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Calculus and Congress

Landing a Summer Internship in D.C. Became an Integral Part of Math Major’s Education

When Austin Smith walks through the halls of Congress and passes Vice President Kamala Harris, or senators such as former presidential candidates Mitt Romney and Bernie Sanders, he keeps calm and, well, carries on.

Smith, 18, is a nontraditional University of Idaho student in a nontraditional way.

A product of dual enrollment, Smith began taking high school courses in middle school and college courses his sophomore year. He enrolled at U of I in Winter 2023 as a junior while his former high school classmates prepared to graduate from Coeur d’Alene High.

Once on campus, Smith promptly participated in Pi Day — the math department’s annual integral-solving rodeo while also applying for an internship with Senator Mike Crapo on Capitol Hill.

Smith earned third place in the calculus event and — after being turned down for a Congressional internship as a high school sophomore — was invited to Washington D.C.

The experience confirmed two things. He had chosen his major and minor, math and political science, wisely, and the university in Moscow was a great place to pursue those passions.

“U of I accepted me right away and took all my credits,” Smith said. “All of that just from sending my transcript and a phone call with my advisor; it was just one less thing to worry about.”

Because the U of I Math Department’s online schedule shows exactly when certain classes are offered, Smith was able to map out his remaining semesters online. His advisors accommodated Smith’s goal of graduating within a year.

Young man smiling with glasses near stairwell.
Austin Smith of Coeur d’Alene will be 18 when he graduates from U of I in Spring 2024 with a bachelor’s in mathematics and a minor in political science.

“They wanted to help make that happen,” Smith said. “That attitude turns these meetings from an adversarial clash to a team discussion.”

U of I also had the most affordable pricing, and a great close-to-home location Smith said.

When I see math formulas, I see beautiful logical arguments. Austin Smith, mathematics senior

“Just far enough away that I felt like I could really be independent while also being close enough to see family if I was homesick,” he said.

Smith melded an unusual combination of mathematics and political science, into his portfolio knowing a Congressional internship would provide him with enough credits for a political science minor.

His interest in political science sprouted while he was a dual enrollment student while his love of mathematics flourished early.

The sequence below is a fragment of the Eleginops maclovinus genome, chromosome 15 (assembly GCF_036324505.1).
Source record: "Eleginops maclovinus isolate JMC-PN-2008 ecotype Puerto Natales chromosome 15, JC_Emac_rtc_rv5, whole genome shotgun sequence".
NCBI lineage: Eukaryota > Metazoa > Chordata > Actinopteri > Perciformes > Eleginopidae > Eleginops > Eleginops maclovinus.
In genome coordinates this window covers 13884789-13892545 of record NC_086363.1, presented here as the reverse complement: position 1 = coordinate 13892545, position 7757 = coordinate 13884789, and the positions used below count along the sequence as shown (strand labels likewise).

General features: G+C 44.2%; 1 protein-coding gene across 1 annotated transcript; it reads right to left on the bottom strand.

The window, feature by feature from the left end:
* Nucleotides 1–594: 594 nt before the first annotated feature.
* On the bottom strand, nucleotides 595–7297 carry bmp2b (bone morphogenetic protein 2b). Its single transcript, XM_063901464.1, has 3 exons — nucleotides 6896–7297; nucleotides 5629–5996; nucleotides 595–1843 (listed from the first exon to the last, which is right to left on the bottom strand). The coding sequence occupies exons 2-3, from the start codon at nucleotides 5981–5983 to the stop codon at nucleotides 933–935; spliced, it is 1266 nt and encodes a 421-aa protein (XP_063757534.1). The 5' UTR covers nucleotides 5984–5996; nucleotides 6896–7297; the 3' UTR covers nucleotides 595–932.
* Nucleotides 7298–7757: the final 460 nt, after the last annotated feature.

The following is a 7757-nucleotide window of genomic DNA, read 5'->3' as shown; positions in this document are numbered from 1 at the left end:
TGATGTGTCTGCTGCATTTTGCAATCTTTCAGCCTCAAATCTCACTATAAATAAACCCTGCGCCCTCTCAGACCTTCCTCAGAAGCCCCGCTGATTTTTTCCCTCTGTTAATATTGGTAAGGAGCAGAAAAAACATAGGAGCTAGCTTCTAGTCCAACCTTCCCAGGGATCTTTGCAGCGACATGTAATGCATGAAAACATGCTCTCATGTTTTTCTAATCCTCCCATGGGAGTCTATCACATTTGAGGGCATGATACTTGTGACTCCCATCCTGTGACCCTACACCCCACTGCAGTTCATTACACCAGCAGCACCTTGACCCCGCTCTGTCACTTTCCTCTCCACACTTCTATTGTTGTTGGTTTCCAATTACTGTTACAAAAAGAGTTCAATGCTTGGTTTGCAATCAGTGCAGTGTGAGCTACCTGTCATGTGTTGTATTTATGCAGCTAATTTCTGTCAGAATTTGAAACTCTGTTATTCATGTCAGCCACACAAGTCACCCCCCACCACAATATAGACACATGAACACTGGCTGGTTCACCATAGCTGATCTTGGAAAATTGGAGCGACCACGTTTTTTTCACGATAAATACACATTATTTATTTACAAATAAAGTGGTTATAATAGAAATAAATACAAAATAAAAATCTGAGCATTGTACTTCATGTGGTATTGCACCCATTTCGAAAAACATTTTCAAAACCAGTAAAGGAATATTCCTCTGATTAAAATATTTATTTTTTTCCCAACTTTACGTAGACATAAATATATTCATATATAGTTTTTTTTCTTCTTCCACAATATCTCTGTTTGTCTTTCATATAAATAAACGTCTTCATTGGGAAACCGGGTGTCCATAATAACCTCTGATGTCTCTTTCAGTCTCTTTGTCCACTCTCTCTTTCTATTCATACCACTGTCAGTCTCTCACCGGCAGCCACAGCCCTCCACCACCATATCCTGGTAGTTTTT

“When I see math formulas, I see beautiful logical arguments in them,” Smith said. He skipped two years of math in the sixth grade and took math courses through a dual enrollment program at North Idaho College. It’s also where he was inspired to apply the same logic found in mathematics to papers written for college political science courses. Using linear algebra, he explained the outcome of the Cuban missile crisis.

“There was something very surreal about taking challenging courses at the college level when I was 14 or 15 years old,” Smith said.

While hard science and the study of political ideas, ideologies and institutions appear to be on the opposite side of the academic horizon from mathematics, Smith has already combined them in his role as a Congressional aide.

As part of the staff in Sen. Crapo’s office, Smith works on mathematical models to address governmental questions.

He wasn’t asked to do it, he said. He just likes the thought experiment.

“I love the formulaic part of mathematics, and the theoretical part that addresses whether an argument is sound or has a flaw — is it a fallacy?” he said.

He addresses questions from the impacts of increasing the size of the houses of Congress to the influences of gerrymandering.

“I also apply it to policy research; is this a good idea or bad idea based on the logical thought process,” he said.

Smith said he viewed a mathematics career path more seriously after attending a math camp at U of I as a high school junior where his team won the camp competition.

“It was a big moment,” Smith said. “It was the first time that I thought, ‘Maybe this can be more than a hobby.’”

Earning third place at Pi Day as an 17-year-old in Spring ’23 reaffirmed his commitment to his major.

“I didn’t plan on winning,” he said. “Mostly I just wanted the free pie and the ability to network with some fellow STEM majors.”

He indulged in key lime pie and came to a comparative conclusion.

“In general, I don’t think anything beats a slice of warm apple pie topped by a scoop of vanilla ice cream,” he said.

Article by Ralph Bartholdt, University Communications

Photos by Melissa Hartley, University Creative Services

Published in September 2023

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